The ketogenic diet is a natural option for patients with diabetes, pre-diabetes or metabolic syndrome to consider, as their carbohydrate intake is of increased interest to them. Their resistance to insulin means their muscles are less able to take up glucose, and will divert much of it to be stored in fat tissue. The results on a ketogenic diet are generally very favorable – when glucose levels are very low, many of the symptoms of insulin resistance are alleviated (Paoli et al, 2013). A review of multiple ketogenic diet studies concluded that diabetic patients generally experience “weight loss, improved insulin sensitivity, fewer fluctuations in blood glucose, and fasting lower blood glucose levels.” (Brouns 2018). The author goes on to note a common controversy in examining this diet, and speculates that many of these effects could be coming from the short-term weight loss this diet is notable for. He goes on to note that another meta-analysis of ketogenic diets published in a similar timeframe also found positive effects on symptoms of diabetes and insulin resistance, but interpreted the evidence to suggest that decreased appetite due to eating more protein and fat was leading to the weight loss that caused the beneficial gains. Since a number of the studies mentioned in this blog found greater differences between calorie-restricted and unrestricted groups than with high-carb and low-carb groups, this seems like a very reasonable question for so many researchers to still be asking.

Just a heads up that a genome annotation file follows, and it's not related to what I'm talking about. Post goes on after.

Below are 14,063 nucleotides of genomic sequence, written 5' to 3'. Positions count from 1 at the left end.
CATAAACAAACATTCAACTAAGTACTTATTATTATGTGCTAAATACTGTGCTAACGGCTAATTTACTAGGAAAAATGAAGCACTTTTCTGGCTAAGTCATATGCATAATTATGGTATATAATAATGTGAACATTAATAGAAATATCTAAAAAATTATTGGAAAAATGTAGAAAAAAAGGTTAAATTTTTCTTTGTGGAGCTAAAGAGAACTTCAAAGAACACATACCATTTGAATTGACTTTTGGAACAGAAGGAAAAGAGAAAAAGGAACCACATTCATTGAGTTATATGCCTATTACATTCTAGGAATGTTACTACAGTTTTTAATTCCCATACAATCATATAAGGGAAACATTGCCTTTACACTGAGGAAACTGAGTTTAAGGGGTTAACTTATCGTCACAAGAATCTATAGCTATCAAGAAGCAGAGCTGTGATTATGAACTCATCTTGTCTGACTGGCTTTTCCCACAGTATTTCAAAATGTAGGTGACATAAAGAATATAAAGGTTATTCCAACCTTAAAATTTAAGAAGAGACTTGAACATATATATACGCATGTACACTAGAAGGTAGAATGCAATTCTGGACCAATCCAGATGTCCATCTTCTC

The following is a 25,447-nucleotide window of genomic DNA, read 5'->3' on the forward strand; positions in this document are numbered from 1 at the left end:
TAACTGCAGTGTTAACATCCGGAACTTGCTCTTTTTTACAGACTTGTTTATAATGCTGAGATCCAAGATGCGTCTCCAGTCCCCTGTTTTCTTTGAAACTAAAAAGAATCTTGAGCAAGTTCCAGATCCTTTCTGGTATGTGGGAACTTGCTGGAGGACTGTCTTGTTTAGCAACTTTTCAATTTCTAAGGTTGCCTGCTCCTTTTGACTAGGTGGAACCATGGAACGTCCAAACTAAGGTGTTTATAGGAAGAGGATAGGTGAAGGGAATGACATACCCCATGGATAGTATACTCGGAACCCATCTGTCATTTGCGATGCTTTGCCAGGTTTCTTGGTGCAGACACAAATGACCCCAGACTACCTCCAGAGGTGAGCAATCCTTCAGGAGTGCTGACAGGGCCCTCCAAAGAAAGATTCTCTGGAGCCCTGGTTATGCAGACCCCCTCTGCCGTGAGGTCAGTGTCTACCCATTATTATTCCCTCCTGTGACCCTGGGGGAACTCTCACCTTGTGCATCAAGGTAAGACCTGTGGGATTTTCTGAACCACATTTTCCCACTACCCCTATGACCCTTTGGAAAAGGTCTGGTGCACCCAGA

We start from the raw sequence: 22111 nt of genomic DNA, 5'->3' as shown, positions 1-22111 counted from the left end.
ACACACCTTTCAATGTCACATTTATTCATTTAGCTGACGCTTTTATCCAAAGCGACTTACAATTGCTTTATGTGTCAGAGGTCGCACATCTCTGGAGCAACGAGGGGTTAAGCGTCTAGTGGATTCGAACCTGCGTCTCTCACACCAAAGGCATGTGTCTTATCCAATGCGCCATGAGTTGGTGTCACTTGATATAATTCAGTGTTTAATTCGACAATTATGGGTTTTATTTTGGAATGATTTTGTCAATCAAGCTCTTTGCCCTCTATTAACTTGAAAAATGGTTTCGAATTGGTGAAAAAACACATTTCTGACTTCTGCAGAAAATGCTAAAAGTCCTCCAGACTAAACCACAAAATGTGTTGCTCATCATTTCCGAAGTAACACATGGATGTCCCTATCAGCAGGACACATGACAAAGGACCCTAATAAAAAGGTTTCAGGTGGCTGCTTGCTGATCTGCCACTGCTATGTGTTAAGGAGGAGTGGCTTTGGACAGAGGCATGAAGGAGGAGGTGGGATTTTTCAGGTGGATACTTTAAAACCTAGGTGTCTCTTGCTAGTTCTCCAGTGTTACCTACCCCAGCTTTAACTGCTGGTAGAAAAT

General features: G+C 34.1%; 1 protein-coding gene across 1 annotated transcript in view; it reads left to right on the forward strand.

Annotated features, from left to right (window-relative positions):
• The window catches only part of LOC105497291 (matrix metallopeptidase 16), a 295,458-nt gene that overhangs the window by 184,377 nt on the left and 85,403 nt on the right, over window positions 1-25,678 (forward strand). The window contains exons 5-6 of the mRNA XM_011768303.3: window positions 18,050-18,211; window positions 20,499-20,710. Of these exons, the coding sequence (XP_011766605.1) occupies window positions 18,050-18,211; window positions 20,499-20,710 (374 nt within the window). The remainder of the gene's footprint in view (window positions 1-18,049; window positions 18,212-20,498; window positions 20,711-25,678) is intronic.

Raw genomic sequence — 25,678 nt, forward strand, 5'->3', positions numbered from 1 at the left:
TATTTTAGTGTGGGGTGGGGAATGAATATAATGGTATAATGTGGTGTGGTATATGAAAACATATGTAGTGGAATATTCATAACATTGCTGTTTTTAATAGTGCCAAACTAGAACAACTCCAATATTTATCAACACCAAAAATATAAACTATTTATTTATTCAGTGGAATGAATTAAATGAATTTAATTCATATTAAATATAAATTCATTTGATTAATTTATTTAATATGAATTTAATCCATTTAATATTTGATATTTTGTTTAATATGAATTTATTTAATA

Of further interest to diabetics, pain and loss of function associated with neuropathy from diabetes can be alleviated with the ketogenic diet. (Ruskin et al, 2009). A more recent study using mice with induced diabetic symptoms found that not only did mice on a ketogenic diet fail to develop mechanical allodynia (oversensitization to physical pain), but that introducing the keto diet to standard-diet mice could reverse the allodynia they had already developed. (Cooper et al, 2018).